Scientists design 'conceptual spacecraft' for potential asteroid strike

Scientists from the Lawrence Livermore National Laboratory (LLNL) have designed a "conceptual spacecraft" in case the asteroid Bennu hits the Earth in the year 2135.
By Tyler MacDonald | Mar 20, 2018
Scientists have come up with a conceptual spacecraft design for a potential asteroid strike in the year 2135. Although the chance of such a strike is "slim," experts say if it happened, the consequences "would be dire," according to a New York Daily News report.

The asteroid is called "Bennu," which is over five football fields in diameter. And it weighs 1,664 times more than the Titanic.

According to experts, it has a 1-in-2,700 chance of hitting the Earth on September 25, 2135. The information was obtained by the Lawrence Livermore National Laboratory (LLNL), a California lab that is part of a national planetary defence team along with NASA and the National Nuclear Security Administration.

"The chance of an impact appears slim now, but the consequences would be dire," said LLNL physicist Kirsten Howley in the recent study published in Acta Astronautica. "This study aims to help us shorten the response timeline when we do see a clear and present danger so we can have more options to deflect it. The ultimate goal is to be ready to protect life on Earth."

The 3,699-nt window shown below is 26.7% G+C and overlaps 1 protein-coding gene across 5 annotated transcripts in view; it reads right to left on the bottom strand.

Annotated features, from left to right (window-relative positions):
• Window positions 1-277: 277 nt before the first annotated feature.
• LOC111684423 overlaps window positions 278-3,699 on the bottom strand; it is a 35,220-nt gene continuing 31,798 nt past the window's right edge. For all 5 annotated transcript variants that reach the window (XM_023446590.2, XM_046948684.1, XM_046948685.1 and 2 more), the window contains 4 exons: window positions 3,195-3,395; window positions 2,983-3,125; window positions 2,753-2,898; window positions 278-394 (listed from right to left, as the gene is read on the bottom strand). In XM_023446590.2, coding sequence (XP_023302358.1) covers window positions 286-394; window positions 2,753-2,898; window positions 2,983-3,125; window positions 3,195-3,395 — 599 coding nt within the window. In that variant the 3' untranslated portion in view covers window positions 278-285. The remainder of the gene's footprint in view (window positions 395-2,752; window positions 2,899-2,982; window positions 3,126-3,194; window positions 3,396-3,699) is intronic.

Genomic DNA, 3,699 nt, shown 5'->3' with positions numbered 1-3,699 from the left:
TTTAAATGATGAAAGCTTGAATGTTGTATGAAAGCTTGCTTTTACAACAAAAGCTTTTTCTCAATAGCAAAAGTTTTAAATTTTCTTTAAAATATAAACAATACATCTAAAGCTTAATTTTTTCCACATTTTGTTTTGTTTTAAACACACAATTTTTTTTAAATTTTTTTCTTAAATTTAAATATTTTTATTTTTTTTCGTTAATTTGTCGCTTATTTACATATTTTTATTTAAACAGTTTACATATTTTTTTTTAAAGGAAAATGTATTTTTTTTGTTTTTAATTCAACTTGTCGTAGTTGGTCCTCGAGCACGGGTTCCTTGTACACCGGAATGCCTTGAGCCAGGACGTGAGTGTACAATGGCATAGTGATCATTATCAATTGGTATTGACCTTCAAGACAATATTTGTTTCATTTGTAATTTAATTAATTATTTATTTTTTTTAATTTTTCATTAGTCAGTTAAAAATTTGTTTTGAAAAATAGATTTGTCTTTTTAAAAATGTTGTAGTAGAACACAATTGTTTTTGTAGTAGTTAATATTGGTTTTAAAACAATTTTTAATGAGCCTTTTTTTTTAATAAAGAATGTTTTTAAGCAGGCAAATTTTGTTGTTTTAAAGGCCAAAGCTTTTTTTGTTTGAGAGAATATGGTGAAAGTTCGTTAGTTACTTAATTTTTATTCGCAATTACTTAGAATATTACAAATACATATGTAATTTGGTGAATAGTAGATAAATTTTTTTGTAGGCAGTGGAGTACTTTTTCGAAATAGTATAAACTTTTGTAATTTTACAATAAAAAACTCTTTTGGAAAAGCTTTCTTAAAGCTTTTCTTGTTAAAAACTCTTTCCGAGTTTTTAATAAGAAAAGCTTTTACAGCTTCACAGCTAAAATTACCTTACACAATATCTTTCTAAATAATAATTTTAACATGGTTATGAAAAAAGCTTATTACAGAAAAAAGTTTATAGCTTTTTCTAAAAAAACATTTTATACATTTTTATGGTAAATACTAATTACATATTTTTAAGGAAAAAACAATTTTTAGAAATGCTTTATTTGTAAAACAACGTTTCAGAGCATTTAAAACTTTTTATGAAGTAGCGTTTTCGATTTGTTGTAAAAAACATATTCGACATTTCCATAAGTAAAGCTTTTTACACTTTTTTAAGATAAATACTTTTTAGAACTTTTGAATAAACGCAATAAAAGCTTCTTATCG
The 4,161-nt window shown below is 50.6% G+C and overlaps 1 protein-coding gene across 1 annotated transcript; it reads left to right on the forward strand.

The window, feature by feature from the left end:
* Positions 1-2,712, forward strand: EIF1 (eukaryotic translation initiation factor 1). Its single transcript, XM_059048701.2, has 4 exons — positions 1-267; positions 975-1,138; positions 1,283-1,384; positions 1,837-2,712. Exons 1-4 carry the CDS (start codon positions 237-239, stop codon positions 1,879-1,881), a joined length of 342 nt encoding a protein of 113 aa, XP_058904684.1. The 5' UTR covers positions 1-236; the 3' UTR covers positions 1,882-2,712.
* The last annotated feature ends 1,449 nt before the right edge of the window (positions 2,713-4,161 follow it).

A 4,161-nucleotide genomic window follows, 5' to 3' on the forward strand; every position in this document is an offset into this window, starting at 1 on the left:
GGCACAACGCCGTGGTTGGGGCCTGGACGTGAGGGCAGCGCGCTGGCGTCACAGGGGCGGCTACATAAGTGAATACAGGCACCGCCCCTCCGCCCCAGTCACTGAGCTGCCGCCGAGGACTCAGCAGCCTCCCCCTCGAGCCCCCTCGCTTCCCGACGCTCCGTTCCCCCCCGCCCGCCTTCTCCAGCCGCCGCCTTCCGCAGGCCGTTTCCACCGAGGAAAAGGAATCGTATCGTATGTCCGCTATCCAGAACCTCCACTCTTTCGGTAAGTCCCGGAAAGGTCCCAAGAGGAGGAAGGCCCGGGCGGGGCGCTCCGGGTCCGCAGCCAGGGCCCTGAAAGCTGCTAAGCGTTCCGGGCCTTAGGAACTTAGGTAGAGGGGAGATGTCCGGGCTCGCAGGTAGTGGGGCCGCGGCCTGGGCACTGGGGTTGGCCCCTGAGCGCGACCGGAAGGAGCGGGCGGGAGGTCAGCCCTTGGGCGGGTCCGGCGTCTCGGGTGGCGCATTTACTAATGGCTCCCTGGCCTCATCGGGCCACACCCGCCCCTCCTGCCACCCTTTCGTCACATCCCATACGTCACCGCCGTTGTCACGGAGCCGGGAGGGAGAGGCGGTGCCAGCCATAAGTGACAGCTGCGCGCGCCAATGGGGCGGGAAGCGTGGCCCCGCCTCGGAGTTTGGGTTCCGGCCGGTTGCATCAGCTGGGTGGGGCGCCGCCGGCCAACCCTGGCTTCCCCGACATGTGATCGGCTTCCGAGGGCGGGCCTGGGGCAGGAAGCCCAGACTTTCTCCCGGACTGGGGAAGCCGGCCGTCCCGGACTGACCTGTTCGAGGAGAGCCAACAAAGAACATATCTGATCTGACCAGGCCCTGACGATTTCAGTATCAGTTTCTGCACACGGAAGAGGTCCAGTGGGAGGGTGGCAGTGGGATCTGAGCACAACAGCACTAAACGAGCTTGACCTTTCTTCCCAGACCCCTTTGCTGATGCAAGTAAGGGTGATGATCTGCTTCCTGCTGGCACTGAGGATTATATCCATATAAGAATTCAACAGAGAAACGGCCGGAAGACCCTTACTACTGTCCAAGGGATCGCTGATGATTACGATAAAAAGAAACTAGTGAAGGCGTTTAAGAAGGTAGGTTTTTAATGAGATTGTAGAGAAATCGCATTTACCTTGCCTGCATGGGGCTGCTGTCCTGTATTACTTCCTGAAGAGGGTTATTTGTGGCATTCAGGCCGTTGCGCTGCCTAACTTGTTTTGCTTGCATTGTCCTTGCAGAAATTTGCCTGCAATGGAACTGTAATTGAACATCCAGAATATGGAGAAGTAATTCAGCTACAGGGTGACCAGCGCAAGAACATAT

The conceptual spacecraft is called the "HAMMER," which stands for"Hypervelocity Asteroid Mitigation Mission for Emergency Response." It is nine meters long, weighs nine tons, and would essentially be used as a "battering ram" or transport vehicle for nuclear weapons.

"The push you need to give it is very small if you deflect the asteroid 50 years out," said Howley. "But that far out, you're likely to think the percentage of being hit would be 1 percent. The probability of a Bennu impact may be 1 in 2,700 today, but that will almost certainly change for better or worse as we gather more data about its orbit. Delay is the greatest enemy of any asteroid deflection mission. That's why there's urgency in getting viable deflection platforms on the shelf today."

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